Democracy campaigners are urging the public to refuse to give the big two parties an outright majority, and to vote instead for a 'hung parliament' and radical political and voting reform.
A hung parliament, sometimes called a 'balanced parliament', is one in which no party has an overall majority. The idea behind the campaign is that parties such as the Liberal Democrats, the SNP, Plaid Cymru and the Green Party - who all support political and voting reform - can then be in a position to push the 'big two' into long overdue reform, by making it a condition for any government formed under the conditions of no overall majority.
The website Hang 'Em (http://hang-em.com/) - whose sponsors include the thinktank Ekklesia and other civil society groups and individuals - was the first to use the web to push the message that "we have got to renew democracy in Britain. The established players won't, so hang 'em until they do."
According to recent opinion polls, such an outcome is still very likely, but both Tory and Labour oligarchs have been working hard in recent days to suggest that such a 'logjam' would be undesirable, and some business leaders have suggested, against data from the leading economies in Europe, that no overall majority would be a recipe for 'financial chaos'.
"Those who have a vested interest in the status quo, and who can thereby maintain their political and economic monopoly on a minority of votes in a non-proportional system, have been very vocal in calling for a 'decisive verdict' - which actually means allowing them to continue to divide-and-rule," said Ekklesia co-director Simon Barrow as the polls in the 6 may 2010 General Election opened this morning.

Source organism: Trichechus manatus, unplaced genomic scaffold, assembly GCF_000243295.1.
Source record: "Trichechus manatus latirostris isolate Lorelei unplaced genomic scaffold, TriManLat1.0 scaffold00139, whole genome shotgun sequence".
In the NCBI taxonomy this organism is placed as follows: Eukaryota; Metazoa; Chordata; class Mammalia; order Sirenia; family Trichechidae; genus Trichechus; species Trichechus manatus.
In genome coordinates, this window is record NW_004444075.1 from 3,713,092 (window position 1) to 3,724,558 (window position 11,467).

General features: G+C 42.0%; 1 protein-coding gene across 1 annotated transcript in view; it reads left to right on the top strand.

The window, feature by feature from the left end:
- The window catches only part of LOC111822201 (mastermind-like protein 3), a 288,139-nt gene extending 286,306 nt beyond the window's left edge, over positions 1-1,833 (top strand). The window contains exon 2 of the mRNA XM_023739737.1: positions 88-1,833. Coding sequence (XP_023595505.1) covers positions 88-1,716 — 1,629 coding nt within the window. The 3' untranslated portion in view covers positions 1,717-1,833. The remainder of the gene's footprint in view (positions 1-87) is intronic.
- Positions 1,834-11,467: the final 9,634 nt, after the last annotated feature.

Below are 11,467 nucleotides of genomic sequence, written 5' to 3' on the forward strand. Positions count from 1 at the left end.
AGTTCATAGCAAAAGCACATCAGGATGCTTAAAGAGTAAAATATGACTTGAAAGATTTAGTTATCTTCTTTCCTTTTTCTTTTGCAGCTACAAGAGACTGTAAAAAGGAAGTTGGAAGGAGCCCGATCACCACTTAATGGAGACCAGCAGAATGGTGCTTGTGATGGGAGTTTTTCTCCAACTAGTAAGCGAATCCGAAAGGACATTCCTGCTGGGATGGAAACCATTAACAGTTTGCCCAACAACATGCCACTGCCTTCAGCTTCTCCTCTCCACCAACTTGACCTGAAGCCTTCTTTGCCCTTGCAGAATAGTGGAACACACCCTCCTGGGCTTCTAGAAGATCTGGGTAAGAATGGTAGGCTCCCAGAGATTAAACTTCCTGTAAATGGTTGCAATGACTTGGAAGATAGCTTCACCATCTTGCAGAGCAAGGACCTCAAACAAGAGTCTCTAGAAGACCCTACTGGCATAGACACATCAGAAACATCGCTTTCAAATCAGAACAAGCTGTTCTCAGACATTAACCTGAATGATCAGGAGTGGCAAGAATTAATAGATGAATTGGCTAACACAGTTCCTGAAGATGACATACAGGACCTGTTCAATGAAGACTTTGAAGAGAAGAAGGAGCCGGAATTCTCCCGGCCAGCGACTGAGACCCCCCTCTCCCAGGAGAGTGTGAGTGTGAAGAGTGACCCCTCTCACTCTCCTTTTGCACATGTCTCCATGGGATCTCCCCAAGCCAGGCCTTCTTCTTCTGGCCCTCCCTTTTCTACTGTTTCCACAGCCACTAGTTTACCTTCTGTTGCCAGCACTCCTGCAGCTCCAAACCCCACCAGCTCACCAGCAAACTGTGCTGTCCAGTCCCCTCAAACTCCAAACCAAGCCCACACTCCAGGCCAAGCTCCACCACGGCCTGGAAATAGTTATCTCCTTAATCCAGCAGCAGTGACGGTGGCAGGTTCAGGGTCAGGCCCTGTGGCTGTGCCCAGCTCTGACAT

"But for the first time in modern history, the British public actually have an opportunity to vote for real change, and to refuse to allow the system to outvote them," he continued. "By voting for the smaller parties, independents, and the candidate most likely to assist a 'hung parliament' outcome, people who fear their votes might be wasted under first-past-the-post can make them count in the most powerful way possible."
The Hang 'Em site offers a voters' guide to achieve this end, by constituency: http://hang-em.com/?cat=4
The initiative was launched at the beginning of the General Election campaign by a group of democracy and civil rights activists, commentators, academics and think-tankers - Guy Aitchison, Anthony Barnett (founder of Charter 88), Simon Barrow and Jonathan Bartley of Ekklesia, Rosemary Bechler, Simon BuClare Coatman, Felix Cohen, Ivor Cornish, Gerry Hassan, Tony Curzon Price, Helen Lambert, Peter Johnson, Adam Price, Stephen Taylor and Stuart Weir.
Campaigners are also stressing the importance and high priority of voting against the BNP and other racist and xenophobic candidates.
Power 2010 (http://www.power2010.org.uk/), which has involved over a hundred thousand people in drawing up a five point 'democracy pledge', also has its own list of 'reform candidates'.